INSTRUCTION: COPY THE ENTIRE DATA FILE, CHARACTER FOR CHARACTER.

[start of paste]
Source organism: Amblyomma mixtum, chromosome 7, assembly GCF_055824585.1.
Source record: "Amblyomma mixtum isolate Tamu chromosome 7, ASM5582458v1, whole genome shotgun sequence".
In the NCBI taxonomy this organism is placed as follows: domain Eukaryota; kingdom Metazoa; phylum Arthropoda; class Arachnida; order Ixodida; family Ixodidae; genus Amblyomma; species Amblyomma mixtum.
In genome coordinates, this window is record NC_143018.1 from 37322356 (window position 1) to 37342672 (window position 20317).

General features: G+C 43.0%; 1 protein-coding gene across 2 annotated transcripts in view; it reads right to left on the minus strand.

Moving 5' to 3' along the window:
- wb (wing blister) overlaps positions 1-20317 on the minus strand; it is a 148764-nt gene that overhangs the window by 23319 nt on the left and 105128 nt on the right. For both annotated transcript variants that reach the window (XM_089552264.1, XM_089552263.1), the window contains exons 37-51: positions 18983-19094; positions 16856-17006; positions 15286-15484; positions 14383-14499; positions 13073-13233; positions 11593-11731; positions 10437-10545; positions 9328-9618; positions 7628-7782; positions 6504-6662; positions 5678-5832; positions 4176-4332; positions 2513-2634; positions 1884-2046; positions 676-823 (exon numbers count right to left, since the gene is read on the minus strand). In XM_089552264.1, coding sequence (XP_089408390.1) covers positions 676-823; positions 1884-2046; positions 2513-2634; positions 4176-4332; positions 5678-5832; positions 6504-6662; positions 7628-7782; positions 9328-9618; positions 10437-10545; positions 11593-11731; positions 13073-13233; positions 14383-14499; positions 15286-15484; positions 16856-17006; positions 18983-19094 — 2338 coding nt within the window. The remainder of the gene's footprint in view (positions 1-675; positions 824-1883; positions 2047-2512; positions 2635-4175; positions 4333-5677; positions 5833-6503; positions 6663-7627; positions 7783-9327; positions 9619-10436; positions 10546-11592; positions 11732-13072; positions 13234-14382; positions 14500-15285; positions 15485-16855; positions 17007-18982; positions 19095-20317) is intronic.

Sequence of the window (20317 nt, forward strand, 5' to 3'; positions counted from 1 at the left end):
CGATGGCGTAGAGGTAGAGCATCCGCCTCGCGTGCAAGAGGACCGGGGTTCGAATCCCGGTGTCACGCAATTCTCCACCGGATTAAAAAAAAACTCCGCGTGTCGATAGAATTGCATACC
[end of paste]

Source organism: Amblyomma mixtum, chromosome 7, assembly GCF_055824585.1.
Source record: "Amblyomma mixtum isolate Tamu chromosome 7, ASM5582458v1, whole genome shotgun sequence".
In the NCBI taxonomy this organism is placed as follows: domain Eukaryota; kingdom Metazoa; phylum Arthropoda; class Arachnida; order Ixodida; family Ixodidae; genus Amblyomma; species Amblyomma mixtum.
In genome coordinates, this window is record NC_143018.1 from 37322356 (window position 1) to 37342672 (window position 20317).

General features: G+C 43.0%; 1 protein-coding gene across 2 annotated transcripts in view; it reads right to left on the minus strand.

Moving 5' to 3' along the window:
- wb (wing blister) overlaps positions 1-20317 on the minus strand; it is a 148764-nt gene that overhangs the window by 23319 nt on the left and 105128 nt on the right. For both annotated transcript variants that reach the window (XM_089552264.1, XM_089552263.1), the window contains exons 37-51: positions 18983-19094; positions 16856-17006; positions 15286-15484; positions 14383-14499; positions 13073-13233; positions 11593-11731; positions 10437-10545; positions 9328-9618; positions 7628-7782; positions 6504-6662; positions 5678-5832; positions 4176-4332; positions 2513-2634; positions 1884-2046; positions 676-823 (exon numbers count right to left, since the gene is read on the minus strand). In XM_089552264.1, coding sequence (XP_089408390.1) covers positions 676-823; positions 1884-2046; positions 2513-2634; positions 4176-4332; positions 5678-5832; positions 6504-6662; positions 7628-7782; positions 9328-9618; positions 10437-10545; positions 11593-11731; positions 13073-13233; positions 14383-14499; positions 15286-15484; positions 16856-17006; positions 18983-19094 — 2338 coding nt within the window. The remainder of the gene's footprint in view (positions 1-675; positions 824-1883; positions 2047-2512; positions 2635-4175; positions 4333-5677; positions 5833-6503; positions 6663-7627; positions 7783-9327; positions 9619-10436; positions 10546-11592; positions 11732-13072; positions 13234-14382; positions 14500-15285; positions 15485-16855; positions 17007-18982; positions 19095-20317) is intronic.

Sequence of the window (20317 nt, forward strand, 5' to 3'; positions counted from 1 at the left end):
CGATGGCGTAGAGGTAGAGCATCCGCCTCGCGTGCAAGAGGACCGGGGTTCGAATCCCGGTGTCACGCAATTCTCCACCGGATTAAAAAAAAACTCCGCGTGTCGATAGAATTGCATACC